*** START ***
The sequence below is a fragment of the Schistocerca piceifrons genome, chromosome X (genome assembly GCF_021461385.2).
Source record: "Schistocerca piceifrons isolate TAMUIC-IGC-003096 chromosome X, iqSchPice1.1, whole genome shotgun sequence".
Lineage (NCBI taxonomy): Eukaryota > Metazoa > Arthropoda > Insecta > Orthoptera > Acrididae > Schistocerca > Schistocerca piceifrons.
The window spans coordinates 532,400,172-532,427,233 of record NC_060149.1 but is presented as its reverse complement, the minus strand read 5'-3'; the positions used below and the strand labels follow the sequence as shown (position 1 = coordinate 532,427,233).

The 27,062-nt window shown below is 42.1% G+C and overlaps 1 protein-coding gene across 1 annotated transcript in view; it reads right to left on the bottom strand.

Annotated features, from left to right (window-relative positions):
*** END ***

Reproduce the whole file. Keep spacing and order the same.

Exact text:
The sequence below is a fragment of the Schistocerca piceifrons genome, chromosome X (genome assembly GCF_021461385.2).
Source record: "Schistocerca piceifrons isolate TAMUIC-IGC-003096 chromosome X, iqSchPice1.1, whole genome shotgun sequence".
Lineage (NCBI taxonomy): Eukaryota > Metazoa > Arthropoda > Insecta > Orthoptera > Acrididae > Schistocerca > Schistocerca piceifrons.
The window spans coordinates 532,400,172-532,427,233 of record NC_060149.1 but is presented as its reverse complement, the minus strand read 5'-3'; the positions used below and the strand labels follow the sequence as shown (position 1 = coordinate 532,427,233).

The 27,062-nt window shown below is 42.1% G+C and overlaps 1 protein-coding gene across 1 annotated transcript in view; it reads right to left on the bottom strand.

Annotated features, from left to right (window-relative positions):